Greater Manchester Combined Authority set to reject latest devolution deal
The Greater Manchester Combined Authority is set to reject the latest devolution deal it has been offered by Boris Johnson’s government, it has emerged.
The latest offer from Whitehall to seven Metro Mayors in Birmingham, Cambridgeshire & Peterborough, Greater Manchester, Liverpool City Region, North of Tyne, Tees Valley and West of England proposes a ‘leveling-up of powers’ to those enjoyed by GM Mayor Andy Burnham.
Since signing the first devolution deal in 2014, Greater Manchester has always had more powers than other combined authorities. These include planning powers which enable the GMCA to draw up spatial development plans, powers over health & social care and powers around apprenticeship grants for employees.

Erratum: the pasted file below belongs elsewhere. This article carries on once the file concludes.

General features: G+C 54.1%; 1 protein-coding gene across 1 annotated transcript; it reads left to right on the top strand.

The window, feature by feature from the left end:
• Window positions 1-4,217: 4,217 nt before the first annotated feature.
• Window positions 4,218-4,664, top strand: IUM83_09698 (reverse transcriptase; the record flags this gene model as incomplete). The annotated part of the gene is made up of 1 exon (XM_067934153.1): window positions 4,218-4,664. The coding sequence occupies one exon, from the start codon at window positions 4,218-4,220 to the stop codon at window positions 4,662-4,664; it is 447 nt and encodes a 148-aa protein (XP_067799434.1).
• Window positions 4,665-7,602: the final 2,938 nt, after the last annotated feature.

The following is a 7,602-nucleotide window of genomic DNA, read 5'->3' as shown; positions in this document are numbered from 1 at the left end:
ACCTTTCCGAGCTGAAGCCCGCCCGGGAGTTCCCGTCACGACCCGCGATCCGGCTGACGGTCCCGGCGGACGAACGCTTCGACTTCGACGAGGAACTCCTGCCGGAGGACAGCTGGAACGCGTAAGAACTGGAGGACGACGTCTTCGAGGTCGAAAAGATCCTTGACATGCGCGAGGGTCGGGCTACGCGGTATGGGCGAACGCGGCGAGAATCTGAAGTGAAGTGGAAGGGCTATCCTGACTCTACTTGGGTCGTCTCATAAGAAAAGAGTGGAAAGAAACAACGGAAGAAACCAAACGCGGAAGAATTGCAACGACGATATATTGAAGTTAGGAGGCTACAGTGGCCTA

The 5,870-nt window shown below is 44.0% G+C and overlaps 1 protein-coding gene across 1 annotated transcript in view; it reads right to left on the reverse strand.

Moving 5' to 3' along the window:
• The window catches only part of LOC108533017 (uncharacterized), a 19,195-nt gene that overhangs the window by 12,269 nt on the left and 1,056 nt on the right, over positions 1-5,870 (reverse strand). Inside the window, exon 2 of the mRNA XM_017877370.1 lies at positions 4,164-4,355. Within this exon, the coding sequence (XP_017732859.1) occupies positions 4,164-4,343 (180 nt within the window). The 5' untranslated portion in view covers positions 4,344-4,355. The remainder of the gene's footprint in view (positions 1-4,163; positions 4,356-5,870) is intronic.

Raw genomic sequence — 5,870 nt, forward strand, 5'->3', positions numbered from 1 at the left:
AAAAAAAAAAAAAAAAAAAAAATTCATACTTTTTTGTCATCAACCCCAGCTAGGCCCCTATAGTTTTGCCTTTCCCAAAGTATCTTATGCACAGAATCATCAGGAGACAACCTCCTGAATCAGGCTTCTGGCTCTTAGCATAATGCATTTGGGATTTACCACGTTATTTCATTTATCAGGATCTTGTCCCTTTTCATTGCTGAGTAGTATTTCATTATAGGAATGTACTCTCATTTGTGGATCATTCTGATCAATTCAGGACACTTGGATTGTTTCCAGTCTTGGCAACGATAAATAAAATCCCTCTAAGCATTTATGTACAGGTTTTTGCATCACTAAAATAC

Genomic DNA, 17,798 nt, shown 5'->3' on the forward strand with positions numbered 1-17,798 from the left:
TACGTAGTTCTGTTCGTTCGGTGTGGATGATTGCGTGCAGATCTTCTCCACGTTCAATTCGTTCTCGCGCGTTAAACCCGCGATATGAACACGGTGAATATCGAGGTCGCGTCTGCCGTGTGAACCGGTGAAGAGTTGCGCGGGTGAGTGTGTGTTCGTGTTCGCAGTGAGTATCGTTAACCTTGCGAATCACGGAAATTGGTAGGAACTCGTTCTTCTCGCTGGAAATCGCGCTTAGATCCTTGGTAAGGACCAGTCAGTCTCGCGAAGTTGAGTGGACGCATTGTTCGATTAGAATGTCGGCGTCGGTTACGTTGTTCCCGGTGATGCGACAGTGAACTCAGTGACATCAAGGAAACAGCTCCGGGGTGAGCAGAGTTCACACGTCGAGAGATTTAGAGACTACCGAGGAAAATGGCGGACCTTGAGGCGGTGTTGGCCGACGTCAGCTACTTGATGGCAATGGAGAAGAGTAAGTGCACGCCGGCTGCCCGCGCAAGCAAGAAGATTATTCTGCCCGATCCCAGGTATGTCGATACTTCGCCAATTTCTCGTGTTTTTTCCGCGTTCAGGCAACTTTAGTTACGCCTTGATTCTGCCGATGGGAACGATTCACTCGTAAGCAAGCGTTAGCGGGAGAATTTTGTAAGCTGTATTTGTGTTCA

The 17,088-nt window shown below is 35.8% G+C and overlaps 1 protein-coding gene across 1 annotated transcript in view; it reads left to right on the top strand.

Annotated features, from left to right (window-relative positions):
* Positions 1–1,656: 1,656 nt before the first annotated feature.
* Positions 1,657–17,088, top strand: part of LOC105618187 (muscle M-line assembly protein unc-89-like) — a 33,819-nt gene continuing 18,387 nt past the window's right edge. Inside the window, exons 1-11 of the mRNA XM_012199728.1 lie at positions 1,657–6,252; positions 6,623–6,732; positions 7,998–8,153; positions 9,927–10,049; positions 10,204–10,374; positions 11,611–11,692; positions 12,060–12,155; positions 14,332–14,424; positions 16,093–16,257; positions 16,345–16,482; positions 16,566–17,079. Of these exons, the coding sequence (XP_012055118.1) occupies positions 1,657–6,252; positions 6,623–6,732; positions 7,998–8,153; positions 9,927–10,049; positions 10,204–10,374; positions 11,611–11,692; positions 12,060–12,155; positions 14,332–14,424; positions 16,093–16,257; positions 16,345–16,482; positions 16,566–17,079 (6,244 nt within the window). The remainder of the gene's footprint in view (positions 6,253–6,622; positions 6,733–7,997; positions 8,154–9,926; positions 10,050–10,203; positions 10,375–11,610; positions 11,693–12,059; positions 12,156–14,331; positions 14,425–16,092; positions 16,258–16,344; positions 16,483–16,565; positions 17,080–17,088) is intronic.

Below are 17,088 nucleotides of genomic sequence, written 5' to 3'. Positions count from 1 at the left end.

As a result, the latest devolution attempt appears to offer very little to GMCA and Sir Richard Leese in his role as Deputy Mayor for Greater Manchester has already pushed back.
The GMCA is asking for additional powers over transport and skills, with local politicians especially keen to gain more control of rail services and infrastructure, as well as more control over housing benefit.
With devolution set to form part of all the main parties election manifestos, this latest attempt appears to be the first salvo from the Conservatives following Boris Johnson’s visit to the Convention of the North in September 2019, where he proposed ‘proper devolution’ for combined authorities across the North.
How the other parties respond remains to be seen.
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